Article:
5 Iconic City Skylines Shaped by Foreign Architecture

Last updated on August 28th, 2023 at 01:59 pm

Migration has been so important to the evolution of countries and cities all around the world, helping to advance a place’s culture and in turn shape its entire look and feel. In certain locations, all you have to do to experience this, is to look up. 

The fact is, many of the buildings that define the iconic skylines of major cities were actually designed by people who hailed from abroad. To provide an overview of this crucial international influence, let’s take a closer look at some of these skylines, their key buildings, and which design maestros were behind their creation.  

1. London, England

Italian architects had a major part to play in the development of the London skyline, with Italian-born Richard George Rogers designing The Leadenhall Building and Renzo Piano credited for famed skyscraper The Shard and The News Building. 

Argentine-American César Pelli is also responsible for more than one building in this skyline, as One Canada Square and the Citigroup Centre are both his works of art. Swiss Architect Richard Seifert and Uruguayan Rafael Vinoly are responsible for the designs of Tower 42 and 20 Fenchurch street respectively, and Indian Sunand Prasad was tasked with reskinning London Bridge-based hospital Guy’s Tower.

2. New York City, United States of America

You can’t picture New York City without thinking of the Statue of Liberty, a world-renowned symbol of freedom and opportunity, welcoming immigrants arriving by sea. The statue itself was designed by Frenchman Frederic Auguste Bartholdi, signalling a global influence that continues on throughout the city’s skyline and in some of its most iconic features. 

The iconic Brooklyn Bridge was created by John Augustus Roebling from Germany. Much more recently, 4 World Trade Centre was designed by Fumihiko Maki. He’s the only Asian architect who contributed to the skyline detailed in a special visualisation we’ve created to show what the New York skyline would look like without the influence of architects from overseas.

3. Sydney, Australia

The Sydney Opera House and the Sydney Harbour Bridge render this as one of the most recognizable skylines in the world, and interestingly it was Danish architect Jorn Utzon who designed the former, whilst British firm Dorman Long created the latter. In fact, due to Australia’s colonial history, the work of British architects features regularly in this skyline: Peddle Thorp Walker designed both the Gateway Plaza (1 Macquarie Place) and the AMP Centre; British firm Joseland and Gilling are responsible for Suncorp Place, while Norman Foster created Deutsche Bank Place.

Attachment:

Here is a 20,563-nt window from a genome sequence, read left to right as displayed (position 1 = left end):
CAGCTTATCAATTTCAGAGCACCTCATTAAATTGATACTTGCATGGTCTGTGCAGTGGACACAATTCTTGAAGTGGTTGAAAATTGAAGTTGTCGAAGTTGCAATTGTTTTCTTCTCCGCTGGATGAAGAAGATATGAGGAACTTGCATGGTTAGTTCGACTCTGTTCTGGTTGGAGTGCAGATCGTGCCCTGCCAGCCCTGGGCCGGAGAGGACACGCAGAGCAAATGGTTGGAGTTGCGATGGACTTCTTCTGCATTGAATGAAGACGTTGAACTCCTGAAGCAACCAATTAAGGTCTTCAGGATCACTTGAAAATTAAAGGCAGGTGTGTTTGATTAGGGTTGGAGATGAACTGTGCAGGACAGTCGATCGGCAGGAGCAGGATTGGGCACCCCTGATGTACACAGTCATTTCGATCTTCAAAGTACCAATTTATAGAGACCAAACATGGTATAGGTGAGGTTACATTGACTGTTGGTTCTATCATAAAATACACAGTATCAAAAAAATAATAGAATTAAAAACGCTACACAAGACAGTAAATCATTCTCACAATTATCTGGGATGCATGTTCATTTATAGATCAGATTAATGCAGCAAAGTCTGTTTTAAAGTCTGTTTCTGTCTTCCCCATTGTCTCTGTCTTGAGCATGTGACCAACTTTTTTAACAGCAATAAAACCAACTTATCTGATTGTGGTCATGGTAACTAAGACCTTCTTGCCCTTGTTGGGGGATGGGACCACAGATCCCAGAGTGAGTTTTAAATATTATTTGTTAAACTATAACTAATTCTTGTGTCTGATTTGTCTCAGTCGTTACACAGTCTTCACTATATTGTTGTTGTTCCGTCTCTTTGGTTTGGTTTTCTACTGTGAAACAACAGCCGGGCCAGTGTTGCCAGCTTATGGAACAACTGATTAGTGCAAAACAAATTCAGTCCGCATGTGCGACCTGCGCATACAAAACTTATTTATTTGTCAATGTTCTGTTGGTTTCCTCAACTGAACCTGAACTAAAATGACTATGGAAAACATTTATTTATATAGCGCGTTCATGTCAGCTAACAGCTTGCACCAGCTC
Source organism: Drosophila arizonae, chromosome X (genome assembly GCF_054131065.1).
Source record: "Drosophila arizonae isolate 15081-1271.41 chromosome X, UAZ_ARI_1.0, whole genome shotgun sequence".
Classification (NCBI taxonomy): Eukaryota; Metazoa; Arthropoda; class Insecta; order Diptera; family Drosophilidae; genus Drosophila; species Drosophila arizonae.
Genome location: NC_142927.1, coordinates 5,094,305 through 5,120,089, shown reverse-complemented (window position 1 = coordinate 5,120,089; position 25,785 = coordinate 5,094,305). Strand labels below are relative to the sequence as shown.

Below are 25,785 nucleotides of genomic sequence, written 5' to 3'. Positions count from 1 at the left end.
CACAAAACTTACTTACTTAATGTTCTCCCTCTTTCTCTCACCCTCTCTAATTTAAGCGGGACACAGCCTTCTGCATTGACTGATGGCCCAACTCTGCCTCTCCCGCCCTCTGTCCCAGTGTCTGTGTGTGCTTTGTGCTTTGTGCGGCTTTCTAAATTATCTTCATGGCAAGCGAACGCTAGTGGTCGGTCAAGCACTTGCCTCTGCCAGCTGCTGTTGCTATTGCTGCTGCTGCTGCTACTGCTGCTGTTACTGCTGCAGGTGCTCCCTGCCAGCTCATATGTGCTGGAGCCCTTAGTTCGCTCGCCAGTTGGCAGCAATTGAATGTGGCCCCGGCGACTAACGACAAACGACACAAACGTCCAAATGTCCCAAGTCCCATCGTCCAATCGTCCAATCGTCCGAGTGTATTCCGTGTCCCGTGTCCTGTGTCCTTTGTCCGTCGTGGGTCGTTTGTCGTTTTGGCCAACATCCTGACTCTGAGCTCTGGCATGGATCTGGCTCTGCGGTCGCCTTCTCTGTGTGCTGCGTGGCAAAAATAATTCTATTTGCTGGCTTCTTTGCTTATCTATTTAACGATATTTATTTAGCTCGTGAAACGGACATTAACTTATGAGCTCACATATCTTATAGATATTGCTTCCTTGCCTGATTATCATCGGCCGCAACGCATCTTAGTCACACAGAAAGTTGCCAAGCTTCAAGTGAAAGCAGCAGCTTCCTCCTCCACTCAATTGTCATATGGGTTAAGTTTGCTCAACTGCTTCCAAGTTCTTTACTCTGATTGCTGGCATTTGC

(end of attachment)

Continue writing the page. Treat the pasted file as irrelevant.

Italian Renzo Piano’s work makes another appearance, this time for Aurora Place, as does Canadian-American Frank Gehry, for the Dr Chau Chak Wing Building.

4. Paris, France

Although many of the buildings in Paris were the work of French architects, such as the Eiffel Tower, Arc de Triomphe and the Notre Dame Cathedral, foreign architects also had a major role to play in the development of dreamy Parisian skylines. Notably, La Grande Arche de la Defense, arguably the most recognisable building in the La Defense skyline, was designed by Johan Otto von Sprecklesen from Denmark.

Americans have had the most influence on this skyline, with US firm Skidmore, Owings and Merrill credited for the Tour Areva and Defense Plaza. In addition, The Carpe Diem was created by firm Robert Stern and The Tour CB21 (formerly Tour Gan) by celebrated architect Max Abramovitz, both of American origin.

5. Shanghai, China

The Pudong skyline of Shanghai, China is one of the most iconic, modern skylines in the world. Whilst the Oriental Pearl Tower and the Jin Mao Tower were designed by Chinese nationals, the distinctive Shanghai Tower was created by American Marshall Strabala, while the Shanghai World Financial Centre (also known as The Bottle Opener) was the work of American firm Kohn Pedersen Fox. 

Kohn Pedersen Fox were also credited with Shanghai Wheelock Square and fellow American firm Callison designed Grand Gateway Shanghai I & II. Although American architecture makes up a significant portion of Shanghai’s skyline, the work of Japanese architects is also reflected in the Bank of China Tower, Aurora Plaza and One Lujiazui – all by Japanese firm Nikken Sekkei.

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